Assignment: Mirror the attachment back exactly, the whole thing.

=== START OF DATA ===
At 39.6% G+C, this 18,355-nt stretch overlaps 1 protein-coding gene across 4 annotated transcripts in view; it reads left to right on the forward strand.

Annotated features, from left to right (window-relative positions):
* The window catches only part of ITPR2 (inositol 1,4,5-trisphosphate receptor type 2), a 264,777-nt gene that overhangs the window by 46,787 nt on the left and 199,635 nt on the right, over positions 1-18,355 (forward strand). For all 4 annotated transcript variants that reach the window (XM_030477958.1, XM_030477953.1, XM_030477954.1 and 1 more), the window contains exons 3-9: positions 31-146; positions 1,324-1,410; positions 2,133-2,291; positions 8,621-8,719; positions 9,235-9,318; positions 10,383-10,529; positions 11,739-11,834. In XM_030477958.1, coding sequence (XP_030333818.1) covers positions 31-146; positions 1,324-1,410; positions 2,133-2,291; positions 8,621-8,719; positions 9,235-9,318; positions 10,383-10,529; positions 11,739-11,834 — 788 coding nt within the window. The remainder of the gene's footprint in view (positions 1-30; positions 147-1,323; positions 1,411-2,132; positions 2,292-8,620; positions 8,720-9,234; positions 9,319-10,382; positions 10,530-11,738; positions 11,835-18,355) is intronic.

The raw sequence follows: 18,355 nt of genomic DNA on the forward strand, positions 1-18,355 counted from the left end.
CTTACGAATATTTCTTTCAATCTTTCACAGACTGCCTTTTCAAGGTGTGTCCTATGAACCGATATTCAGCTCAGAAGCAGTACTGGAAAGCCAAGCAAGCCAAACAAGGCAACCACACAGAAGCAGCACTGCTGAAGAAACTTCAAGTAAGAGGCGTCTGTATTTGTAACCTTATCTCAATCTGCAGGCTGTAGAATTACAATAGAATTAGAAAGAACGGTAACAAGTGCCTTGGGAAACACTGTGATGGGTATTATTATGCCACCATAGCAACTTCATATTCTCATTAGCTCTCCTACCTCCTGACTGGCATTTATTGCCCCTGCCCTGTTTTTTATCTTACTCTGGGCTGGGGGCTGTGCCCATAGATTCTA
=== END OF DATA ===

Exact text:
At 39.6% G+C, this 18,355-nt stretch overlaps 1 protein-coding gene across 4 annotated transcripts in view; it reads left to right on the forward strand.

Annotated features, from left to right (window-relative positions):
* The window catches only part of ITPR2 (inositol 1,4,5-trisphosphate receptor type 2), a 264,777-nt gene that overhangs the window by 46,787 nt on the left and 199,635 nt on the right, over positions 1-18,355 (forward strand). For all 4 annotated transcript variants that reach the window (XM_030477958.1, XM_030477953.1, XM_030477954.1 and 1 more), the window contains exons 3-9: positions 31-146; positions 1,324-1,410; positions 2,133-2,291; positions 8,621-8,719; positions 9,235-9,318; positions 10,383-10,529; positions 11,739-11,834. In XM_030477958.1, coding sequence (XP_030333818.1) covers positions 31-146; positions 1,324-1,410; positions 2,133-2,291; positions 8,621-8,719; positions 9,235-9,318; positions 10,383-10,529; positions 11,739-11,834 — 788 coding nt within the window. The remainder of the gene's footprint in view (positions 1-30; positions 147-1,323; positions 1,411-2,132; positions 2,292-8,620; positions 8,720-9,234; positions 9,319-10,382; positions 10,530-11,738; positions 11,835-18,355) is intronic.

The raw sequence follows: 18,355 nt of genomic DNA on the forward strand, positions 1-18,355 counted from the left end.
CTTACGAATATTTCTTTCAATCTTTCACAGACTGCCTTTTCAAGGTGTGTCCTATGAACCGATATTCAGCTCAGAAGCAGTACTGGAAAGCCAAGCAAGCCAAACAAGGCAACCACACAGAAGCAGCACTGCTGAAGAAACTTCAAGTAAGAGGCGTCTGTATTTGTAACCTTATCTCAATCTGCAGGCTGTAGAATTACAATAGAATTAGAAAGAACGGTAACAAGTGCCTTGGGAAACACTGTGATGGGTATTATTATGCCACCATAGCAACTTCATATTCTCATTAGCTCTCCTACCTCCTGACTGGCATTTATTGCCCCTGCCCTGTTTTTTATCTTACTCTGGGCTGGGGGCTGTGCCCATAGATTCTA